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IncentivesforQualityinFriendlyandHostileInformationalEnvironmentsPRELIMINARYANDINCOMPLETEPierreFleckinger,!MatthieuGlachant,GabrielleMoinevilleFebruary24,2012AbstractWedevelopasimplelemonsmodelwithendogenousqualitywheretheamountofinformationavailableisquality-dependent.Thedistinctivefeatureoftheanaly-sisistocontrastfriendlyinformationalenvironments,inwhichthebuyerhasbetterinformationwhenqualityishighthanwhenitislow,andhostileenvironments,inwhichinformationisbetterwhenqualityislow.Differencesareclear-cut:Hostileen-vironmentsgiverisetoabandwagoneffectacrosssellers,whichcanleadtomultipleequilibria.Incontrast,friendlyenvironmentscreatefreeridingamongsellers,whichalwaysinducesauniqueequilibrium.Comparativestaticsresultsarealsocontrasted.Akeynotionisthatincentiveprovisionisrelativelybetterwhentheinformationalenvironmenttargetslessexpectedevidence.Theresultsshednewlightonseveralin-sightsoftheliteratureonstatisticaldiscrimination,collectivereputationandqualitycertification.Keywords:MoralHazard,AsymmetricInformation,MultipleEquilibria,Moni-toring,Lemons.JELclassification:D82.!ParisSchoolofEconomics-UniversityofParis1&Cerna,MinesParisTech.Centred’EconomiedelaSorbonne,106-112boulevarddelHoˆpital,75013Paris.Email:pierre.fleckinger@univ-paris1.frCerna,MinesParisTech,60bdStMichel,75006Paris.Email:glachant@ensmp.fr.Cerna,MinesParisTech,60bdStMichel,75006Paris.Email:gabrielle.moineville@ensmp.fr.1
Contents1Introduction2Themodel3Equilibriumanalysis3.1Incentivesandcutoffequilibria..........................3.2Existenceandstability...............................3.3Equilibriumcharacterization...........................4ComparativeStatics4.1Changesininformationalenvironment.....................4.2Changeincosts...................................5Applicationsandrelationtotheliterature5.1Statisticaldiscrimination..............................5.2Collectivereputation................................5.3Qualitydisclosureandcertication........................6ConclusionAAppendix:SoftInformationBAppendix:motivatedagents,inefficientagentsandhazardousproductsCAppendix:OmittedProofsC.1ProofofProposition3................................References23799112151517102022232256282929213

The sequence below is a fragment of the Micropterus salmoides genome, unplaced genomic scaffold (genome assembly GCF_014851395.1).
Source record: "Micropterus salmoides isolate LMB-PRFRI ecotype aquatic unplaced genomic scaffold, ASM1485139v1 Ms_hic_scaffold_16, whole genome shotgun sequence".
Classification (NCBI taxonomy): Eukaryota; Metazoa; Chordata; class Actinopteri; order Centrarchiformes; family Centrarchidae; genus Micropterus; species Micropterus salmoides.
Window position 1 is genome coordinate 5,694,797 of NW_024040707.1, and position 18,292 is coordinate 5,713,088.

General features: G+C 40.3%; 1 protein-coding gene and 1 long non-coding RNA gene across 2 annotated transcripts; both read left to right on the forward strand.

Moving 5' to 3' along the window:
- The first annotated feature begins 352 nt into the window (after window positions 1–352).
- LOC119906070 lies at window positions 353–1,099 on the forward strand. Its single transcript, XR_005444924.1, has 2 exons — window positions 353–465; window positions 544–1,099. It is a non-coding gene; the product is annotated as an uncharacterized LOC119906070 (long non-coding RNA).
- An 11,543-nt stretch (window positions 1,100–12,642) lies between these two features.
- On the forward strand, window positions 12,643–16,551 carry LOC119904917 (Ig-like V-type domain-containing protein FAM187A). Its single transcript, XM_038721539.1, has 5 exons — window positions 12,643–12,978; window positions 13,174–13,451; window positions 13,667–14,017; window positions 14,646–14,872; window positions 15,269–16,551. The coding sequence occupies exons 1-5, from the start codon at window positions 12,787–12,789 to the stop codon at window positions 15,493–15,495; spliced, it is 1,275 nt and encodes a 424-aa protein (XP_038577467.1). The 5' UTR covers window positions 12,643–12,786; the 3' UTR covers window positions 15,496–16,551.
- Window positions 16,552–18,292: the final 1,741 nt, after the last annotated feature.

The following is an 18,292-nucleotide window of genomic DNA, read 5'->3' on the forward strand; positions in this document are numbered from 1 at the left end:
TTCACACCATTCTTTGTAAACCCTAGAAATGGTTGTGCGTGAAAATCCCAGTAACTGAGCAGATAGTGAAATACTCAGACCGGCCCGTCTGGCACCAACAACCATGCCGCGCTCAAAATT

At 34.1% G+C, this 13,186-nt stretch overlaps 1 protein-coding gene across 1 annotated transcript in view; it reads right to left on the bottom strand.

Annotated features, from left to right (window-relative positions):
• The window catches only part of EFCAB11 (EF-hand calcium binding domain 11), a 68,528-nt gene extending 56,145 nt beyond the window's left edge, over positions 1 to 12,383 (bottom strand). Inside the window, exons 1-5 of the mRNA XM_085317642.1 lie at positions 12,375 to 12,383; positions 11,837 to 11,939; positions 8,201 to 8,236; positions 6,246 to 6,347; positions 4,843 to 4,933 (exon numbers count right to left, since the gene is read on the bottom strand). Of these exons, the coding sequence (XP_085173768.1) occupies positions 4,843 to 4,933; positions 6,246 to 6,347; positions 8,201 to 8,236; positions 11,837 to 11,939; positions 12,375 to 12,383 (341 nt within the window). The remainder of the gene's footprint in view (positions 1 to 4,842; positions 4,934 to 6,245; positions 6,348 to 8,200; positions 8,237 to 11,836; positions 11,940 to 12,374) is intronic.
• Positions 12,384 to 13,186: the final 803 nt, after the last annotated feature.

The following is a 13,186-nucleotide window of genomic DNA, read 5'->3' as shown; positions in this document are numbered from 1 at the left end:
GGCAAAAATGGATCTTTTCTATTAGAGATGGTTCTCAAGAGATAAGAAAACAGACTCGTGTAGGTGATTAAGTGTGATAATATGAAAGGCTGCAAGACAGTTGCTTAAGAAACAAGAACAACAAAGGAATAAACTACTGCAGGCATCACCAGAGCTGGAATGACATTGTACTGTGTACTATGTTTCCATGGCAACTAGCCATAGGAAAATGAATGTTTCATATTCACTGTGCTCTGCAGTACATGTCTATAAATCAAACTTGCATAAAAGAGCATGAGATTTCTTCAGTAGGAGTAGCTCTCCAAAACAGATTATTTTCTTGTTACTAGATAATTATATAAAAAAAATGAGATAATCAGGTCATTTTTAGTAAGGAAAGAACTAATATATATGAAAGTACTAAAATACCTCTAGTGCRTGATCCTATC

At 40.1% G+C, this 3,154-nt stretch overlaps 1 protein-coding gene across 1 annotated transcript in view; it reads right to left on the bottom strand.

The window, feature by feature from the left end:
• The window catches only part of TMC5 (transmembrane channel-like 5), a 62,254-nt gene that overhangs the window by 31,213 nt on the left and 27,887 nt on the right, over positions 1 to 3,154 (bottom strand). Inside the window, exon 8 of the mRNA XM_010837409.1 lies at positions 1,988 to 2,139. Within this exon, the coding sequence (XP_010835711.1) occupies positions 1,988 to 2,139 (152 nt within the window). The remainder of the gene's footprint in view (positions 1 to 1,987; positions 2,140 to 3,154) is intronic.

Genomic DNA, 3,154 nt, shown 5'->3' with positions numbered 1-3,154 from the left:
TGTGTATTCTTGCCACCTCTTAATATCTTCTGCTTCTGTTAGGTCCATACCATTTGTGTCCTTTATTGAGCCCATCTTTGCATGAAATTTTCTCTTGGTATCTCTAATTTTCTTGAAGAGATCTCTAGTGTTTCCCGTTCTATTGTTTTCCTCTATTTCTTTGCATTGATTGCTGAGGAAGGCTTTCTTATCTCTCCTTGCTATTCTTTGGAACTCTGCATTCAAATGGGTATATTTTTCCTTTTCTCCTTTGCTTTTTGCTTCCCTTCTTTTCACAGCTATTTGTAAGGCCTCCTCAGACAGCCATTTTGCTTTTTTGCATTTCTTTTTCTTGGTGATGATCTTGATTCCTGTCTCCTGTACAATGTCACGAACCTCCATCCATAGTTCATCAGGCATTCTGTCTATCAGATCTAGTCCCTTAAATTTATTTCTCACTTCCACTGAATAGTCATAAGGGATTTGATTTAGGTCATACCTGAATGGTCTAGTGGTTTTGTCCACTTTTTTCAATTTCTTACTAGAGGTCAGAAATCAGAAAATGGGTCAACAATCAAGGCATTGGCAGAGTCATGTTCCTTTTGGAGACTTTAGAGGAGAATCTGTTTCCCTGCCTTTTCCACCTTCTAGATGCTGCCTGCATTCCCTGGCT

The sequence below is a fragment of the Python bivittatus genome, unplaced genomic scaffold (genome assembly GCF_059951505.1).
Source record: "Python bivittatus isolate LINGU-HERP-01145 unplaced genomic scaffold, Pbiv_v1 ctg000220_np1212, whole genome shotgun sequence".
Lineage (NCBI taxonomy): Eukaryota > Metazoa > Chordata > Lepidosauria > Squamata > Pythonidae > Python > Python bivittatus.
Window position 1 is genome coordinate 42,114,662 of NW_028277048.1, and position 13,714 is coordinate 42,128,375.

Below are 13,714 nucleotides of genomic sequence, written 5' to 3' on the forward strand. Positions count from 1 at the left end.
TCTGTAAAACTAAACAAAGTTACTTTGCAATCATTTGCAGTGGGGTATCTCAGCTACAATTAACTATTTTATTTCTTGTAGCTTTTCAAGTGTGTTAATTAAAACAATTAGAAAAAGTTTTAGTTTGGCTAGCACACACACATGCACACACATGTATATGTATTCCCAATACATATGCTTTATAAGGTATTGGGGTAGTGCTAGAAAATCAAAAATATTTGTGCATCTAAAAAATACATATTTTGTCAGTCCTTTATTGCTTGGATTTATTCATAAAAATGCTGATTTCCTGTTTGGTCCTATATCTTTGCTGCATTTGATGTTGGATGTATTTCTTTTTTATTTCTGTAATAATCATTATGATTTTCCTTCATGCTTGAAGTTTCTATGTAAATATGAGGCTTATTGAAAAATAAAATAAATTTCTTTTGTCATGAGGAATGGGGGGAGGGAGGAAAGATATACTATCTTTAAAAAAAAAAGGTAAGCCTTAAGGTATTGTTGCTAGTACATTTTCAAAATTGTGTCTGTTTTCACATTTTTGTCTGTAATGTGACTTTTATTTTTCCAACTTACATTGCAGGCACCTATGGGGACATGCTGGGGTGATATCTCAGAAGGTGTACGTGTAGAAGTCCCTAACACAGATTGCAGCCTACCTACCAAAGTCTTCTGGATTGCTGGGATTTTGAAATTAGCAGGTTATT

1IntroductionItiswidelyrecognizedthatbuyersmayhavelessinformationaboutcertainproductat-tributesthantheseller,implyingsevereinefficiencies.SincethepublicationofAkerlof’spaperin1970,thislemonproblemhasbeenexploredintheeconomicsliteraturefrommanydifferentperspectives.Acrucialyetwidelyoverlookedaspectisthat,inreality,theasymmetryofinformationbetweenbuyerandsellermaybemoreorlessseverede-pendingonthelevelofproductquality,andthatthishasimportantconsequencesforthesellers’incentivestoprovidehighquality.Considertheexampleofthereliabilityofavehicle.Reliabilitybasicallymeanstheabsenceofbreakdowns.Hence,whenacaractuallybreaksdown,itsqualityisdisclosed.1Butifnothingoccurs,itdoesnotmeanthatthevehiclewillnotbreakdowninthefuture.Inthiscase,experienceleadsconsumerstobemoreinformedaboutthequalityofpoorlyreliableproductsthanaboutthatofreliableones.Inasimilarvein,anti-dopingtestsinsportcanonlyidentifyalimitedsetofperformance-enhancingdrugsanditiscommonknowledgethatcertaindopingsubstancesareunde-tectable.Asaresult,testsareabletoprovideevidenceofdoping,buttheyfailtoascertainitsabsence.Thatis,theycanonlyuncoverlowquality.Inothercircumstances,consumersreceivemoreinformativesignalswhenqualityishighratherthanlow.Forexample,amovieawardselectivelysignalsahigh-qualityprod-uct.Buttheconsumersareleftuncertainaboutthequalityofnon-awardedmovies:theycouldbegoodorbad,giventhatnotallgoodmoviesreceiveaprize.Academicpublica-tionisanotherillustration:prestigiousjournals(mostly)includegoodpapers,butafrac-tionoftheunpublishedmanuscriptsareexcellent–notablythoseunderreview/revisionatgoodjournals.Thoseexamplessuggestthatthequantityofinformationaboutagoodorserviceavail-abletoabuyeror,moregenerally,toauser,frequentlyvarieswiththelevelofproduct1Reliabilityistoalargeextentanexperiencegoodattributeinthatitisrevealedovertimeafterthepurchase.Butthisdoesnotpreventqualitydisclosuretoinfluencedemandeitherthroughrepeatedtrans-actionsorthroughreputationeffects.Alternatively,thepotentialbuyercantestthevehicleforashortperiodandobtainsomeinformation–mostlyincaseofabreakdown.3